Wolff-Parkinson White Syndrome

Wolff-Parkinson-White Syndrome (WPWS) is a disorder in which an extra electrical connection between the atria and the ventricles is present at birth.  People may have episodes of a very rapid heartbeat.

People with WPWS are born with an extra connection in the heart, called an accessory pathway, that allows electrical signals to bypass the trioventricular node and move from the atria to the ventricles faster than usual.  The accessory pathway may also transmit electrical impulses disrupt the coordinated movement of electrical signals through the heart, abnormally from the ventricles back to the atria.  This extra connection can leading to an abnormally fast heartbeat (tachycardia) and other arrhythmias.

The heartbeat is controlled by electrical signals that move through the heart in a highly coordinated way.  A specialized cluster of cells called the atrioventricular node conducts electrical impulses from the heart's upper chambers (the atria) to the lower chambers (the ventricles).  Impulses move through the atrioventricular node during each heartbeat, stimulating the ventricles to contract slightly later than the atria.

WPWS is the most common of several disorders that involve an extra (accessory) pathway between the atria and the ventricles.  (Such disorders are called atrioventricular reciprocating supraventricular tachycardias.)  This extra pathway makes fast arrhythmias more likely to occur.  WPW syndrome changes the pattern of electrical activation in the heart and can be diagnosed using electrocardiography.

Atrial fibrillation may be particularly dangerous for people with Wolff-Parkinson-White syndrome.  The extra pathway can conduct the rapid impulses to the ventricles at a much faster rate than the normal pathway (through the atrioventricular node) can.  The result is an extremely fast ventricular rate that may be life threatening.  Not only is the heart very inefficient when it beats so rapidly, but this extremely fast heart rate may also progress to ventricular fibrillation, which is fatal unless treated immediately.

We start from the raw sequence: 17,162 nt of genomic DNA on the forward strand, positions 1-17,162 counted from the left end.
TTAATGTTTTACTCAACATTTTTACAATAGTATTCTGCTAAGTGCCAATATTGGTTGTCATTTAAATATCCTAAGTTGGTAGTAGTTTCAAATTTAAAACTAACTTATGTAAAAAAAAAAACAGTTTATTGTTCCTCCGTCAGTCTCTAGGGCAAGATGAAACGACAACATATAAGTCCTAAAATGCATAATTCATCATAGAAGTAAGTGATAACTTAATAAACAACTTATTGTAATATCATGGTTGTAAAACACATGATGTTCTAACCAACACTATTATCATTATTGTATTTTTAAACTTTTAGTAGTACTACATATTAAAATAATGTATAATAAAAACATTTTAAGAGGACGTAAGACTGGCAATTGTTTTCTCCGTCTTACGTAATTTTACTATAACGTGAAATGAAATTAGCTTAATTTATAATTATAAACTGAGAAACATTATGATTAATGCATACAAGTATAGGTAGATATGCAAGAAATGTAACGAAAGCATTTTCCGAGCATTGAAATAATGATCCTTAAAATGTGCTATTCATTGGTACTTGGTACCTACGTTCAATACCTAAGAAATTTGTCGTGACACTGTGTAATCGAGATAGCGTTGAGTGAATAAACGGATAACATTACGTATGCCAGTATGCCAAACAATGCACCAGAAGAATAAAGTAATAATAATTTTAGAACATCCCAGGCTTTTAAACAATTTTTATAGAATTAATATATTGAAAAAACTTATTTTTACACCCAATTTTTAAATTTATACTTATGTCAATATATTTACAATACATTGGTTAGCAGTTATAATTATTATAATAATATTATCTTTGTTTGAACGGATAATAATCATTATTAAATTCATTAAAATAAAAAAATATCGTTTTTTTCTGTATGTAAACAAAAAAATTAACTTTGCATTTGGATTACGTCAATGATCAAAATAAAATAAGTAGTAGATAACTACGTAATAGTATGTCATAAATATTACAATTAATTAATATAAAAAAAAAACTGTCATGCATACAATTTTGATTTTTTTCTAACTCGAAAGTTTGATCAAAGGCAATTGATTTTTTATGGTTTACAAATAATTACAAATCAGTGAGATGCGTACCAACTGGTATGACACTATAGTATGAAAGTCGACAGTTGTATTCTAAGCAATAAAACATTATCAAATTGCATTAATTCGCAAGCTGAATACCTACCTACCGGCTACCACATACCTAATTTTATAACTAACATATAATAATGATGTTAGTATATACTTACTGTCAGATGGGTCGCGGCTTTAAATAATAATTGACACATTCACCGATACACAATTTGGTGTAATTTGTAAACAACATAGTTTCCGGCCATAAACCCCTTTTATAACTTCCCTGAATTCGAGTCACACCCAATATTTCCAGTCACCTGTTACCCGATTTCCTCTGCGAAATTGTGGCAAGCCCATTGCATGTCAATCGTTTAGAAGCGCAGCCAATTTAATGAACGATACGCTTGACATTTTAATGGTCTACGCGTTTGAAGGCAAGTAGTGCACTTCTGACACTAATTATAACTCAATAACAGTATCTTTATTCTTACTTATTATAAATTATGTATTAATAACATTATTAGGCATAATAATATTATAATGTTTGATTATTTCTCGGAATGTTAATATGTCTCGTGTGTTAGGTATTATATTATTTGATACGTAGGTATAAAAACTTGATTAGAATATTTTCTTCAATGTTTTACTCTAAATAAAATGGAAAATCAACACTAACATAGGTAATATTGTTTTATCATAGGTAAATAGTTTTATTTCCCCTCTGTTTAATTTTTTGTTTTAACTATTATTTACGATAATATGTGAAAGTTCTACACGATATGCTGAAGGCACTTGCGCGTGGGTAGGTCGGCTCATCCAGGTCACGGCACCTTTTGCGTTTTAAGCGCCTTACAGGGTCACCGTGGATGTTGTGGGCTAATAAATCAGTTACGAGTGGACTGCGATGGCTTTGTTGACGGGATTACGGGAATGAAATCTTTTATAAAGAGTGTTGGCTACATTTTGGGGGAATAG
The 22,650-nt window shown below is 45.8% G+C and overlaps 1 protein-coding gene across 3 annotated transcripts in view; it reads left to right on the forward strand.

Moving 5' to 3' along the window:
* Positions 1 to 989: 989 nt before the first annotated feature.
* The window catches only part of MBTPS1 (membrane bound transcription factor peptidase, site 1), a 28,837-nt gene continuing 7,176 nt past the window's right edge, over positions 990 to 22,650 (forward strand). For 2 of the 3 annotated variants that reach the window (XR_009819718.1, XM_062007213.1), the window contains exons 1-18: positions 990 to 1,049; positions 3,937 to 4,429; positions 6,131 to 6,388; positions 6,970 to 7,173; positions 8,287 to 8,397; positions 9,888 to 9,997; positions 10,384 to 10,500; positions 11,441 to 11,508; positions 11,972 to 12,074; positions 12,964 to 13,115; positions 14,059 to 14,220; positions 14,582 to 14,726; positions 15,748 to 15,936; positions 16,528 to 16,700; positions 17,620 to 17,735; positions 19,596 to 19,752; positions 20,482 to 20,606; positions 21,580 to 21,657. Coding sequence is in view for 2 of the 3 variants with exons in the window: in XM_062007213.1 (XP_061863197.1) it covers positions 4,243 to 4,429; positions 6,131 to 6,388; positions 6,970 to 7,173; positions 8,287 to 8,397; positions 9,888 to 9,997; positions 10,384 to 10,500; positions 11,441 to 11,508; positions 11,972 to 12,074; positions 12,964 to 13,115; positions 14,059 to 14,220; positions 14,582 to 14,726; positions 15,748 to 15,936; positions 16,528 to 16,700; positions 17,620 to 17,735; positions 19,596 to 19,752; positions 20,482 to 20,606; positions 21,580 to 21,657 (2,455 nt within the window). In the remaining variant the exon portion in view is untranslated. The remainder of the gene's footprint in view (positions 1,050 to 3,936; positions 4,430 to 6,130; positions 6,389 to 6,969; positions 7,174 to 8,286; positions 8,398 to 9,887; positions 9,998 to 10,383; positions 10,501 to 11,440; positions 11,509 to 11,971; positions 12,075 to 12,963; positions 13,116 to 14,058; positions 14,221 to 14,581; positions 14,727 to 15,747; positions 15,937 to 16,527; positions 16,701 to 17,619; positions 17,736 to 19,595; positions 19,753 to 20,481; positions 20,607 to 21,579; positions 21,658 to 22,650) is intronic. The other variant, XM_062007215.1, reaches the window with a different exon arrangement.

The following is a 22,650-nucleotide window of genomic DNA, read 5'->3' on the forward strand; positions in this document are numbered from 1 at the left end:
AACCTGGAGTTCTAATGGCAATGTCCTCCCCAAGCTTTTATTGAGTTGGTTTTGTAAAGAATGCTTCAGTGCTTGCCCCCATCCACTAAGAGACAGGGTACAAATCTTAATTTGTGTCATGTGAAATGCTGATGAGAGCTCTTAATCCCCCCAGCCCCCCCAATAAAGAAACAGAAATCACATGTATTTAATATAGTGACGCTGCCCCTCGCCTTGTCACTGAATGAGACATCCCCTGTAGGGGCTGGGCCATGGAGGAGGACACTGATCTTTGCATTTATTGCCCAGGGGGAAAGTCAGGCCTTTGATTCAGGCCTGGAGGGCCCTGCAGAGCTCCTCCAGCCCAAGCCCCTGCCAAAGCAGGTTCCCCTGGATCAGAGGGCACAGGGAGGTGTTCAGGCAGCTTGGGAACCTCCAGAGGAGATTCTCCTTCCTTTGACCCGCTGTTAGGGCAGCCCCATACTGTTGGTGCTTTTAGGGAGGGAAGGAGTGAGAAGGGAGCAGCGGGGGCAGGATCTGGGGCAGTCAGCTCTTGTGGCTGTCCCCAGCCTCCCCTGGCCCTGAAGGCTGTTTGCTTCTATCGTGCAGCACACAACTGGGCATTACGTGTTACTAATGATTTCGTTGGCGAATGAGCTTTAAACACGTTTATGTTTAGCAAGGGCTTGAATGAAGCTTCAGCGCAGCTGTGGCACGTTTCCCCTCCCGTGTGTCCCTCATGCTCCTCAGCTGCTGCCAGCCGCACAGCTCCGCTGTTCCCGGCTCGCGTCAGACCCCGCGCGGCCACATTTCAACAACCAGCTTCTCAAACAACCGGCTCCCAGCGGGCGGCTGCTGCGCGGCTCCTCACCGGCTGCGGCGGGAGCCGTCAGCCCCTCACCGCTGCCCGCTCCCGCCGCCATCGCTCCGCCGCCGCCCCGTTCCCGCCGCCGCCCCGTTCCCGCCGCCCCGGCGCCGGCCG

Symptoms:

Symptoms may include dizziness, a sensation of fluttering or pounding in the chest (palpatations), shortness of breath, and fainting (syncope).  In rare cases, arrhythmias associated with Wolff-Parkinson-White syndrome can lead to cardiac arrest and sudden death.  The most common arrhythmia associated with Wolff-Parkinson-White syndrome is called paroxysmal supraventricular tachycardia..  Very rarely, this syndrome results in a very fast, life-threatening heart rate during atrial fibrillation.

WPWS is present at birth, but the arrhythmias it causes usually become apparent during the teens or early twenties.  However, arrhythmias may occur during the first year of life or not until after age 60.

When infants develop arrhythmias due to this syndrome, they may become short of breath or lethargic, stop eating well, or have rapid, visible pulsations of the chest. Heart failure may develop.

Typically, when teenagers or people in their early 20s first experience an arrhythmia due to this syndrome, it is an episode of palpitations that begins suddenly, often during exercise.  The episode may last for only a few seconds or may persist for several hours.  For most people, the very fast heart rate is uncomfortable and distressing.  A few people faint.

In older people, episodes of paroxysmal supraventricular tachycardia due to Wolff-Parkinson-White syndrome tend to produce more symptoms, such as fainting, shortness of breath, and chest pain.

Additional Resources:

The Cleveland Clinic Heart Center http://www.clevelandclinic.org/heartcenter/pub/guide/disease/electric/wpw.htm

The Mayo Clinic  www.mayoclinic.com/health/wolff-parkinson-white-syndrome/DS00923/DSECTION=3

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